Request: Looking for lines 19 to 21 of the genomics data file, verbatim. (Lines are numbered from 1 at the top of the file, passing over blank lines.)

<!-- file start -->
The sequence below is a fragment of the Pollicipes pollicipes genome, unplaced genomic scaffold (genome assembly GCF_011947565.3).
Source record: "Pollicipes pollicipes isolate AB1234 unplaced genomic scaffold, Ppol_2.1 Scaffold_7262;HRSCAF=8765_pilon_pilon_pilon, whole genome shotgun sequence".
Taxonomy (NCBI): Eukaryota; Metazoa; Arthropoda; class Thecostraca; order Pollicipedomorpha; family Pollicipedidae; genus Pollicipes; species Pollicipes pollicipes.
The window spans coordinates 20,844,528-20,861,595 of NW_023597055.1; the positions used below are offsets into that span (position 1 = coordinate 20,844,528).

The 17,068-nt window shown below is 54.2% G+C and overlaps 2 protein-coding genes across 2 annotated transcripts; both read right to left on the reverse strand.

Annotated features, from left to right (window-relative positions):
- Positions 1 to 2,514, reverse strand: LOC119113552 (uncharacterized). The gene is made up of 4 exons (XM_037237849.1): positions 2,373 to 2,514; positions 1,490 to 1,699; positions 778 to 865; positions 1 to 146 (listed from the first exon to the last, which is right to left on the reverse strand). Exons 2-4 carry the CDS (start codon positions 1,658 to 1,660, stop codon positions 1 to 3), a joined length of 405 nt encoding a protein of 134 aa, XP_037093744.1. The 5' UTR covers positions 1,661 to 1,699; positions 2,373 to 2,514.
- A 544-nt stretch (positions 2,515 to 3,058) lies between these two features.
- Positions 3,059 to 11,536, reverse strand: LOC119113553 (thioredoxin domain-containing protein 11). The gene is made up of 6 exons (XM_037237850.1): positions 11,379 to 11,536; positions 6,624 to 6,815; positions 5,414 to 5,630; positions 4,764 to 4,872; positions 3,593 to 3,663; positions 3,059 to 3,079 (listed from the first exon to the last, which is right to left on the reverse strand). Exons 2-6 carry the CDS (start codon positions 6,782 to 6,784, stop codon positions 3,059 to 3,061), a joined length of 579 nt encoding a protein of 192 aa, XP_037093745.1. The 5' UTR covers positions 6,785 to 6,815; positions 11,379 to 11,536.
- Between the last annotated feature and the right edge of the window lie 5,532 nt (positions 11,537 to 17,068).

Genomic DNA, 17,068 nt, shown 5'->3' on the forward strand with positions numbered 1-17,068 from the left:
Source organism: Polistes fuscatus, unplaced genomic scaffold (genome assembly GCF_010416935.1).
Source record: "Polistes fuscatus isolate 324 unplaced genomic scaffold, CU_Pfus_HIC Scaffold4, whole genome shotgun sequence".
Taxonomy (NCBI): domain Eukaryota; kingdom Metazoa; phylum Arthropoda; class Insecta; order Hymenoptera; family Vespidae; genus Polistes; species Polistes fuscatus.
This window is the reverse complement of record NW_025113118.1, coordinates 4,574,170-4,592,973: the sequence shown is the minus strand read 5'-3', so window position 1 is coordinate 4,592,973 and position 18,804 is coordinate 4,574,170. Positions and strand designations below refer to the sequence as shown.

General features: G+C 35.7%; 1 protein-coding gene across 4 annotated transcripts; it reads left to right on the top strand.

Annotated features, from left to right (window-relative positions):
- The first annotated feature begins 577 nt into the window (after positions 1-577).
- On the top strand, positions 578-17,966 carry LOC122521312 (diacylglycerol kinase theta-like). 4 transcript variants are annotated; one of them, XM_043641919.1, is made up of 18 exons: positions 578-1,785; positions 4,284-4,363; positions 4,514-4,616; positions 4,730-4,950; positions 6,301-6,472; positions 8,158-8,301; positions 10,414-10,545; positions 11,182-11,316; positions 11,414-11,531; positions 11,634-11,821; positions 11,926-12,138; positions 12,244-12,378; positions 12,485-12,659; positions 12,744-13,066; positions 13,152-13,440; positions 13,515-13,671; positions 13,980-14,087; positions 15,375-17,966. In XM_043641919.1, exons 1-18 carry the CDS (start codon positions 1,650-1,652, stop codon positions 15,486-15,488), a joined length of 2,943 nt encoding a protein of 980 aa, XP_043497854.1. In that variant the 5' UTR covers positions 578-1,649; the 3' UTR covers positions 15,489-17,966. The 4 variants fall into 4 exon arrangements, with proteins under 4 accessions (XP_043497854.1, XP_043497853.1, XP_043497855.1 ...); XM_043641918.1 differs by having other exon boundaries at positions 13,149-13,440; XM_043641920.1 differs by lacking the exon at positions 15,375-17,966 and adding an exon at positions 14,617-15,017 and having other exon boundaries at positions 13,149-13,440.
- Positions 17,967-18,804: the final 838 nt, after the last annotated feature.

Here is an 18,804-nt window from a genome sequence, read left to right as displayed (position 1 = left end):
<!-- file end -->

- On the top strand, positions 578-17,966 carry LOC122521312 (diacylglycerol kinase theta-like). 4 transcript variants are annotated; one of them, XM_043641919.1, is made up of 18 exons: positions 578-1,785; positions 4,284-4,363; positions 4,514-4,616; positions 4,730-4,950; positions 6,301-6,472; positions 8,158-8,301; positions 10,414-10,545; positions 11,182-11,316; positions 11,414-11,531; positions 11,634-11,821; positions 11,926-12,138; positions 12,244-12,378; positions 12,485-12,659; positions 12,744-13,066; positions 13,152-13,440; positions 13,515-13,671; positions 13,980-14,087; positions 15,375-17,966. In XM_043641919.1, exons 1-18 carry the CDS (start codon positions 1,650-1,652, stop codon positions 15,486-15,488), a joined length of 2,943 nt encoding a protein of 980 aa, XP_043497854.1. In that variant the 5' UTR covers positions 578-1,649; the 3' UTR covers positions 15,489-17,966. The 4 variants fall into 4 exon arrangements, with proteins under 4 accessions (XP_043497854.1, XP_043497853.1, XP_043497855.1 ...); XM_043641918.1 differs by having other exon boundaries at positions 13,149-13,440; XM_043641920.1 differs by lacking the exon at positions 15,375-17,966 and adding an exon at positions 14,617-15,017 and having other exon boundaries at positions 13,149-13,440.
- Positions 17,967-18,804: the final 838 nt, after the last annotated feature.

Here is an 18,804-nt window from a genome sequence, read left to right as displayed (position 1 = left end):